How many Safari goers will have seen a honeybadger, a bat-eared fox, an African wildcat or even a hedgehog?  Is there any tangible excitement when the opportunity to spend some time with a colony of ants presents itself?
On a recent photographic workshop with C4 Images at Mashatu Reserve in the Tuli Block in Botswana it is hide-and-seek time with the big boys and the challenges are laid down at every turn. Amazing results are testament to the sheer magic of the African bush.
The first opportunity presents itself with a family of banded mongoose (mungos mungo) whose focused intent to find food overwhelms the urge to run and hide in the presence of a vehicle. However, the challenge remains with the right position close enough to produce images free of foliage in front of eyes and ears. Essential to the exercise is a Game Ranger with the patience of Job and a starter that will put up with being turned on and off at short intervals. Both of these are present with Jake (aka Job) patiently checking that the distance and position are correct and a trusty old African stalwart the Toyota Landcruiser playing along.
After repeated starts and stops the images of curious eyes and frantic agitation in the vegetation are banked on the flash card as the sleek silvery troop disappears into the wooded area where we can’t follow.
A short drive a little further down through the woodland on the riverbank takes us to a once mighty tree that has fallen victim to the power of Mashatu’s largest inhabitants. As we approach a small family of ground squirrels (Xerus inauris) momentarily stop their activities to inspect the intruders. The vehicle rolls silently towards the prone stump now hollowed out to provide shelter and a home to one of the smallest inhabitants of the African Savannah.
We settle into quiet observation and the squirrels relax. As they become accustomed to our presence they continue with their antics that include eating, playing and grooming and the opportunities that present themselves to a photographer are quite breathtaking in their diversity. With the light remaining a soft glow in the normally harsh African skies the camera records a whole host of images that gently reveal the beauty and complexity of nature.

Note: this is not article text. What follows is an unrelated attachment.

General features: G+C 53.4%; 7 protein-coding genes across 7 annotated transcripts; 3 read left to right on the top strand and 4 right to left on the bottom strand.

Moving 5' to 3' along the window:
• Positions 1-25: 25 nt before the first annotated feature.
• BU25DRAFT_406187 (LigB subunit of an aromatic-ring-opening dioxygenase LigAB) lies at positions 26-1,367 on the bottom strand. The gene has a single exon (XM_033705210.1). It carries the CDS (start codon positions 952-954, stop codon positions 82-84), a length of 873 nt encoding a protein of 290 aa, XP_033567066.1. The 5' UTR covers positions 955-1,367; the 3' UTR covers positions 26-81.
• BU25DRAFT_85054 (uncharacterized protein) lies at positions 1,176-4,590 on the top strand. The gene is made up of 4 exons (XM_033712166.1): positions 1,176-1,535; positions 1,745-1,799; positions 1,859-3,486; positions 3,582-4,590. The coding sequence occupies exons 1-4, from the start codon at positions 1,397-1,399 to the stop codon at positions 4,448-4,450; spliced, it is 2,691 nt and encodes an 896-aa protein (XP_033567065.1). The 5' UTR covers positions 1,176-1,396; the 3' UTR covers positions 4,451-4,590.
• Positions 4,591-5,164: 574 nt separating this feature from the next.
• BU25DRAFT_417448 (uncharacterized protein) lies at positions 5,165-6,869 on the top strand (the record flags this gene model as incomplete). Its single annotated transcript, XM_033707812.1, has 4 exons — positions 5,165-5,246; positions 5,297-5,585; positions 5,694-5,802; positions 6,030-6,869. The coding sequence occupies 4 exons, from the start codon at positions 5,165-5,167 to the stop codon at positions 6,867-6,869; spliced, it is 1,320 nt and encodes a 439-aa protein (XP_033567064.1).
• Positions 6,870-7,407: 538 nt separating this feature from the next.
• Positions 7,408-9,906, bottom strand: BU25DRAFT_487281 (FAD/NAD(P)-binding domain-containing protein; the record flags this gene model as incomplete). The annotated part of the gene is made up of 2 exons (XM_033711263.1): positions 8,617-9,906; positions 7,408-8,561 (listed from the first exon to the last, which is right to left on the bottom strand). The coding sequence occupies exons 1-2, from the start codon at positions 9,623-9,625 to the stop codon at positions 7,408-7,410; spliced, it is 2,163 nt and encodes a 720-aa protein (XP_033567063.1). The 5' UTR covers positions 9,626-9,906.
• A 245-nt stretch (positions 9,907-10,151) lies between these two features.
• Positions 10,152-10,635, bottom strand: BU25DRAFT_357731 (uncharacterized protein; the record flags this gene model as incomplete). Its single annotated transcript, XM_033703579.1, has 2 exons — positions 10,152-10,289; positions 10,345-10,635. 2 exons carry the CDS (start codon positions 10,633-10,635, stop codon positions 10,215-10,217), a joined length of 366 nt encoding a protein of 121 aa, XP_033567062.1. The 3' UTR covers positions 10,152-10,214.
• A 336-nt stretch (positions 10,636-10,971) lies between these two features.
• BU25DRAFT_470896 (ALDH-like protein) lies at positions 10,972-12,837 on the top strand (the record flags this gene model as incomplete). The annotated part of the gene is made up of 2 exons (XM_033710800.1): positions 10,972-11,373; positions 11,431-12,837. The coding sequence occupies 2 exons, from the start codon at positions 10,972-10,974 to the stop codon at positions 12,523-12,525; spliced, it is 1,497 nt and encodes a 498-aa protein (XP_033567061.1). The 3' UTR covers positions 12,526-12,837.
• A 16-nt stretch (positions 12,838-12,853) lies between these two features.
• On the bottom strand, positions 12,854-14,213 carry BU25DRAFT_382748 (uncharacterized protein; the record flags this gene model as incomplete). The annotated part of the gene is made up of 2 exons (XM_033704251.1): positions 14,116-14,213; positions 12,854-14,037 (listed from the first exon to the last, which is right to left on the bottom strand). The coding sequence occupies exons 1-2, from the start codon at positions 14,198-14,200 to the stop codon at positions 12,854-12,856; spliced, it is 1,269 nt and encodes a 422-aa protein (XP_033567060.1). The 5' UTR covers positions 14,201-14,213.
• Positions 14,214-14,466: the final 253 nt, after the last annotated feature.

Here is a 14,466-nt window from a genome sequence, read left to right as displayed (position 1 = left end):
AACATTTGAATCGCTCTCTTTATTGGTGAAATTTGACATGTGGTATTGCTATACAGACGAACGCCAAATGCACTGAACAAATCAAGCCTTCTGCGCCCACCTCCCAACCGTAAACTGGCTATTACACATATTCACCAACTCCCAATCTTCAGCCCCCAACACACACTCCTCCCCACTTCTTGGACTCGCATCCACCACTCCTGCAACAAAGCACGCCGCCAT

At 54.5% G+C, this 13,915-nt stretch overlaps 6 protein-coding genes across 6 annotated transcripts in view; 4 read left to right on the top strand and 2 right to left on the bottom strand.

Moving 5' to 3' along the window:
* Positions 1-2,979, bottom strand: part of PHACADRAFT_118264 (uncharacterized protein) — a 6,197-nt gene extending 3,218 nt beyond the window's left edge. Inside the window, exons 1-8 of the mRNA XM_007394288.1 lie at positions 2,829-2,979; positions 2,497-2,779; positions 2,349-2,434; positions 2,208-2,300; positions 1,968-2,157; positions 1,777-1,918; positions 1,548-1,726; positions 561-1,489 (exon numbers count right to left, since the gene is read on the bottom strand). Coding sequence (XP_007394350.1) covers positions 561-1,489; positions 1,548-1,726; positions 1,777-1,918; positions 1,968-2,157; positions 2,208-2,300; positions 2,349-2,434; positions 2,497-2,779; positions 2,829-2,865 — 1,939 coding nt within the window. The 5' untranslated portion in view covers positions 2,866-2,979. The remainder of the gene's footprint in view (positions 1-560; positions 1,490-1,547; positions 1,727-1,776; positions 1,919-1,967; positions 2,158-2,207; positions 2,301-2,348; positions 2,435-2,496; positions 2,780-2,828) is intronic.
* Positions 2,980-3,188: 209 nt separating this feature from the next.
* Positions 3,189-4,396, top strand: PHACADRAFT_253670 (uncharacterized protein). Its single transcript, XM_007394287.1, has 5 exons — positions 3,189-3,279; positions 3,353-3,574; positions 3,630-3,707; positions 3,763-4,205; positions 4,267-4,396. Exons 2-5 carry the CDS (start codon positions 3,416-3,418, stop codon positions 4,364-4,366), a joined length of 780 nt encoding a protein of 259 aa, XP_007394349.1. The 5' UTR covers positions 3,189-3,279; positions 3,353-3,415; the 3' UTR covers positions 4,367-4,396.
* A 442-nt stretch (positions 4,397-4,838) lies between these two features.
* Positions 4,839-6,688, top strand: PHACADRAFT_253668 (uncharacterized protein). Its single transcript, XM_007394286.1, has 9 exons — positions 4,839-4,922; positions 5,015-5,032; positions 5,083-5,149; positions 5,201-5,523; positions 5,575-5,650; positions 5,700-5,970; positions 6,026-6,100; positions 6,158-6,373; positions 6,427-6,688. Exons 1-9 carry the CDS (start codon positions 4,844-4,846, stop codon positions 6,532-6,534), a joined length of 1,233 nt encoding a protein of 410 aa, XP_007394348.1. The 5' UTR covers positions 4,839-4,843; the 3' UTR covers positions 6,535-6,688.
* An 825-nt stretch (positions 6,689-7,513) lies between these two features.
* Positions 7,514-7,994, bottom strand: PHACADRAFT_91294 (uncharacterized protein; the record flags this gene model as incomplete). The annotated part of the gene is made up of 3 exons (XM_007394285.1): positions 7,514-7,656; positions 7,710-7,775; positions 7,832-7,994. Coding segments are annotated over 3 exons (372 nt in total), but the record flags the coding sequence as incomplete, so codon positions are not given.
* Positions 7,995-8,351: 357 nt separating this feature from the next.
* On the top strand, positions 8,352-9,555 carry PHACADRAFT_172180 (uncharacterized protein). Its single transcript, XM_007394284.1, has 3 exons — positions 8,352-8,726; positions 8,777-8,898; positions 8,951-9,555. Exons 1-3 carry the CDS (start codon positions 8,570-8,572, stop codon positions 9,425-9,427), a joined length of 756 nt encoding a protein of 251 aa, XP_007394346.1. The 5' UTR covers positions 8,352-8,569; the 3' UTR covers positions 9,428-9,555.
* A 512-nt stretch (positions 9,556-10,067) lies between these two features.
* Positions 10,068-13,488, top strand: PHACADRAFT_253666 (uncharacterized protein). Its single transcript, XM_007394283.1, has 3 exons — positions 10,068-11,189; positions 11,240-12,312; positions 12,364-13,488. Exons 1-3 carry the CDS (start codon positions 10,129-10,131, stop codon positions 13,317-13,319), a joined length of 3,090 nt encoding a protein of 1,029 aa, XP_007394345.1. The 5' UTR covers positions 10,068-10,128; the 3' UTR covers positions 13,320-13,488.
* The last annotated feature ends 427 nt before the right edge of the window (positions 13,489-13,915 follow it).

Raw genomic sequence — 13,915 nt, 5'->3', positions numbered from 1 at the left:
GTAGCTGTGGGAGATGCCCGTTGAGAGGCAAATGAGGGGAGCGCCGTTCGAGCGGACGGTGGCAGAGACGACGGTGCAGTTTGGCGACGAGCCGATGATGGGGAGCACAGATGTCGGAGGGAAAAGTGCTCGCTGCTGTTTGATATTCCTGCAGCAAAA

Another of Africa's more shy inhabitants becomes very visible. The blackback jackal (Canis mesomelas) appears from behind every possible bush. Their gritty determination to survive is apparent at a sighting where a dead giraffe is slowly being consumed by just about every scavenger in the reserve. They bravely stand up to their big brothers the spotted hyena, ignore the hissing of a hundred or more vultures to ensure that their allocation of the spoils is not wasted. Each day we see one or more of these brave little prairie dogs their gorgeous black flecked coats dotting the plains as they scuttle from one opportunity to the next. Even on our last drive where we head into the bush to see some more indolent, sleeping lions we find yet another couple of blackback jackals patiently waiting for the lions to leave so that they can move in for the scraps of the kill. We get so close that the lens of the camera almost seems too long.
In the absence of the adrenalin pumping action that a visit to the African bush can reveal the little critter has saved the day.  In a world where time has become the master it is only when we set aside these modern persuasions and take the time to slow down and patiently become the observer that we are rewarded with wonderful memories and images that are imprinted forever and life is enriched by the experience.